38. Offer a Limited Bar
Instead of having an open bar, offer a limited bar. For example, have a beer + wine bar instead of opening it up to whatever drink your guests order. You can also opt to offer an open bar but remove premium liquor bottles as an option. This can shave hundreds of dollars off your bar tab. Simply request that the venue/bartender not serve any liquors that are out of your price range.
39. Fire the Bartender
Find appropriate “tubs” to fill with ice. Stick beers + bottles of wine in the ice. Have your guests be their own bartender. This can save the hourly rate you would pay a bartender to serve drinks + it gets rid of the option for hard liquor or mixed drink prices. You can get pretty creative with the coolers you use, such as canoe for an outdoor lake wedding (how fun!).
The bride, the groom + the wedding party all have to don dresses, pant suits or tuxes (or something!). Here are some ideas to get everyone stylin’ without dropping the big bucks.
40. Off-the-Rack or Sample Sales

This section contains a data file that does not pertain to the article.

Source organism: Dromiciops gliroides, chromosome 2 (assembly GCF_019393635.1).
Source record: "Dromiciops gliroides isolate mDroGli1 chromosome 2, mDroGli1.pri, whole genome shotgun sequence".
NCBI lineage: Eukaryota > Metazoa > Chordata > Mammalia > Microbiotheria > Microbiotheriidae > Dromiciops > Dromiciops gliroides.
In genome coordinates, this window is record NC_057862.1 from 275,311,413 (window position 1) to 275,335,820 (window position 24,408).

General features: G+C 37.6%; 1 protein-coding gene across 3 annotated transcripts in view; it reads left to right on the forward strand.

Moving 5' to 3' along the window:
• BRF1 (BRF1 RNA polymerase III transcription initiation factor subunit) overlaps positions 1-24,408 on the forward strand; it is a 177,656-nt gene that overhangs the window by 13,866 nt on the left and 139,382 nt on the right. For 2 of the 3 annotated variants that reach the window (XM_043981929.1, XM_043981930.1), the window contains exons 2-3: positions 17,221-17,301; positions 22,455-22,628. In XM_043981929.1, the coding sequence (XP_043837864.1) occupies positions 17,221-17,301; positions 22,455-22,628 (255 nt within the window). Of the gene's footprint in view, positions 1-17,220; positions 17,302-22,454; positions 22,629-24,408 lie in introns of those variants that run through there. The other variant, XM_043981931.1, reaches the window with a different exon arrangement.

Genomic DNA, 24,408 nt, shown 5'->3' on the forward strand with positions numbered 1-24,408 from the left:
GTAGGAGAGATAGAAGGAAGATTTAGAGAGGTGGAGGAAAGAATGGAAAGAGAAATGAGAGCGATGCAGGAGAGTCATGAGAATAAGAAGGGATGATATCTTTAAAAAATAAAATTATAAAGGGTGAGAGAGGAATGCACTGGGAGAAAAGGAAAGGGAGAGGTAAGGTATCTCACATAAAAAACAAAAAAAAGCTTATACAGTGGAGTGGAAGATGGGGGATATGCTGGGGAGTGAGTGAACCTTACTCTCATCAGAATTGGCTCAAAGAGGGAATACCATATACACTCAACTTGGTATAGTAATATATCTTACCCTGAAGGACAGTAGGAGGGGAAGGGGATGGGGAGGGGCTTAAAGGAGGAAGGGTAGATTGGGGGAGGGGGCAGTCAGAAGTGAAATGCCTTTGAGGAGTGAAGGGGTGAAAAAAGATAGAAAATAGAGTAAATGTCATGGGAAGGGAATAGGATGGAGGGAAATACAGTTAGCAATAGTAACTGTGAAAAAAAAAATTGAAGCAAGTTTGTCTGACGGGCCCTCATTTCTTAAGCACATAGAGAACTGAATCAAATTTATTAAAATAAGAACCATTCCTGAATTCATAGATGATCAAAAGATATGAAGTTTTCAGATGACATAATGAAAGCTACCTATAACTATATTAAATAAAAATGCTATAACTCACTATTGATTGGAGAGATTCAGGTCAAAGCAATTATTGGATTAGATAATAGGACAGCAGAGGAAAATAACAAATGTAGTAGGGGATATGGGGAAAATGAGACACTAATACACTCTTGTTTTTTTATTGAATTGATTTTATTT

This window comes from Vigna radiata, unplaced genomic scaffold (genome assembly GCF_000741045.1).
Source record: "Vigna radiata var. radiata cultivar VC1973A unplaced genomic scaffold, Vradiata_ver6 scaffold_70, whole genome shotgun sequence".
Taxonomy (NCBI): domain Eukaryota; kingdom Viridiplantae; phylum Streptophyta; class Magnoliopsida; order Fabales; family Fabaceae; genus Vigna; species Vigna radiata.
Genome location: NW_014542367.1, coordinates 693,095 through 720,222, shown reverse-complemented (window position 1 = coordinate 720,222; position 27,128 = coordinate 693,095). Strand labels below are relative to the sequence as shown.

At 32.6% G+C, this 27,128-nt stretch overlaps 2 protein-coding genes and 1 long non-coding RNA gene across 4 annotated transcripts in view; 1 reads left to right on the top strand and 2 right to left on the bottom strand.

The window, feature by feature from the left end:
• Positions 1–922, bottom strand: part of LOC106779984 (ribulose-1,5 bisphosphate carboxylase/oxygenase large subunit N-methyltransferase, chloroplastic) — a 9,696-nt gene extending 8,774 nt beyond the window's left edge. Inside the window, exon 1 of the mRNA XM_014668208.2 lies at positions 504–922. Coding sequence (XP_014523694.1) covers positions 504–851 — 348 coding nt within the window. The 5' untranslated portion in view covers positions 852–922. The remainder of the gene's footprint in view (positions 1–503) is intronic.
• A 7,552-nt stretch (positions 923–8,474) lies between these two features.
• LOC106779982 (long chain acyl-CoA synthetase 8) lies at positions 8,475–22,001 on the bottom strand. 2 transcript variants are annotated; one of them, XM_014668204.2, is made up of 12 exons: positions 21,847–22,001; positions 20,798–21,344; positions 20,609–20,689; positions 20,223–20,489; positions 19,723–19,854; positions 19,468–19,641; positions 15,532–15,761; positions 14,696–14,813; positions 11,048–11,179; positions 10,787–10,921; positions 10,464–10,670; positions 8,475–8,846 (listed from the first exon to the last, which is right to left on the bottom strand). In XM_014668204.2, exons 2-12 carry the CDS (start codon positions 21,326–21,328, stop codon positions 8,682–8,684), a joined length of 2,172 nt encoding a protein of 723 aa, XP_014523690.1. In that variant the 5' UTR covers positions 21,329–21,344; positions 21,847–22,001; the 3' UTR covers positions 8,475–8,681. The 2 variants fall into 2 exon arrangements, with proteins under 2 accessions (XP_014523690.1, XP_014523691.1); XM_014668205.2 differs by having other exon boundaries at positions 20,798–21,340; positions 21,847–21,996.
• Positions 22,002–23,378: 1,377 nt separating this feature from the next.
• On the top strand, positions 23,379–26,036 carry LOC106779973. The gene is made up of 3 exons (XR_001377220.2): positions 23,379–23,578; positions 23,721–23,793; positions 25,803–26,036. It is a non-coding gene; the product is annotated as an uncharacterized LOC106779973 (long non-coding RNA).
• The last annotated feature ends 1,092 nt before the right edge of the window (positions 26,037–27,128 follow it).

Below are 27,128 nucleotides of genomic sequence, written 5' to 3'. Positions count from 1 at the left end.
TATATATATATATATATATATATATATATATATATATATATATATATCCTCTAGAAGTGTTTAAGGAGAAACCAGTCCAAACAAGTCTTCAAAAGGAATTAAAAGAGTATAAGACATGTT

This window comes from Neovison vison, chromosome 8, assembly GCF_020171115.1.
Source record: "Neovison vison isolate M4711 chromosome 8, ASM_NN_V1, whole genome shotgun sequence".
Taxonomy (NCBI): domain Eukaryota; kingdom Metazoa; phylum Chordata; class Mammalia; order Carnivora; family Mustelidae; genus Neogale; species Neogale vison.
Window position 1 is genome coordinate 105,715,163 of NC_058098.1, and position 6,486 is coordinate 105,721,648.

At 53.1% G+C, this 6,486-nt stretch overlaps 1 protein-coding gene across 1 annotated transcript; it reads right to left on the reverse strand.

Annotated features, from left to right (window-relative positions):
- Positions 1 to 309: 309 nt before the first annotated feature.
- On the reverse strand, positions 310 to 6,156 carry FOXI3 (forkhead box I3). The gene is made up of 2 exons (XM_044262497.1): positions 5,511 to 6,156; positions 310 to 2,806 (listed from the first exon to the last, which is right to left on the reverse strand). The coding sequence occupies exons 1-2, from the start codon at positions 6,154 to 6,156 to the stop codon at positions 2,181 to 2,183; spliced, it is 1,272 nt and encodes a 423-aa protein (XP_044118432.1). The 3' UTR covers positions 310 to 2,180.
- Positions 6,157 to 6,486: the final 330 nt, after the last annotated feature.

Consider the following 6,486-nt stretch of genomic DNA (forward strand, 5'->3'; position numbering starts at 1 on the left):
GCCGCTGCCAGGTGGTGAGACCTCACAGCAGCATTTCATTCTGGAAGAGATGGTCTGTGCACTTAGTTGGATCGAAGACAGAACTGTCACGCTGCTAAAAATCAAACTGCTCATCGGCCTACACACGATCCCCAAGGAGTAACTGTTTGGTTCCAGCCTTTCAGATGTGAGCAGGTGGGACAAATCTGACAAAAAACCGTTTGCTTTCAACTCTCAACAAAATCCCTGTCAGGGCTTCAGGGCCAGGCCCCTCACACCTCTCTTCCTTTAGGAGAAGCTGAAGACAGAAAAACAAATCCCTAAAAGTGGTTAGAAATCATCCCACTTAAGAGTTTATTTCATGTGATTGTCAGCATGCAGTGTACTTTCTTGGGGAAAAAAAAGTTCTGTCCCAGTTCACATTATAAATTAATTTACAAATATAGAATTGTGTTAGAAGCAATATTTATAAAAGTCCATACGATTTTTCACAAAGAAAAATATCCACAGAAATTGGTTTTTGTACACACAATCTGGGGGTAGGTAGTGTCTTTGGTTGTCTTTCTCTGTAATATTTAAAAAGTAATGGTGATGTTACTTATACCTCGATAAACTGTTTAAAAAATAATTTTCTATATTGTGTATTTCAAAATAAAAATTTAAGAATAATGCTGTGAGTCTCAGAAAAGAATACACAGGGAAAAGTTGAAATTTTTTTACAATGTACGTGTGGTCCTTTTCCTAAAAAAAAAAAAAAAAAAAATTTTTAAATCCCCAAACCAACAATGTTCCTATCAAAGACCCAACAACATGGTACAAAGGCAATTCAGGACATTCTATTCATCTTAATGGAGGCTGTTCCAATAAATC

Be on the lookout for off-the-rack or sample gown sales. These special events sell sample gowns at DEEP discounts. Since these are the gowns brides try on, there may be slight defects, such as a make-up stains or missing embellishments.
If you can hide or fix the problem, then this is a great way to afford a designer dress, or a designer look, without paying the designer price. You can typically grab these bargains at about a third of what you would pay for it brand new.
Check to see if there are any consignment shops in your area that carry second-hand wedding gowns or designer clothes. When brides are done with their high-end designer wedding gowns, a lot of these gowns end up in consignment shops. Brides try to recoup some of the cost of their gown, which is a bonus for you because you can scoop up a designer gown at a fraction of the cost of a new one.
The drawback is that the gown probably isn’t sized to fit you. If the dress is too big, you can have it altered to fit you, but if the dress is too small then you are out of luck.
42. Something Borrowed
Get the dress you need + fulfill the tradition of “something borrowed” by borrowing a dress from someone you know. The challenge here is finding a dress that fits or that someone will allow you to alter. Borrowing a dress saves you 100% of the cost of buying the wedding gown.
43. Step Outside of Tradition
You can opt to step away from the tuxedo for the groom + the groomsmen. Buying or renting tuxes can really rack up a bill. Instead, dress them in black or khaki pants, a dress shirt + tie (or have them go tie-less). Bottom it off with dress shoes + your men are stylin’.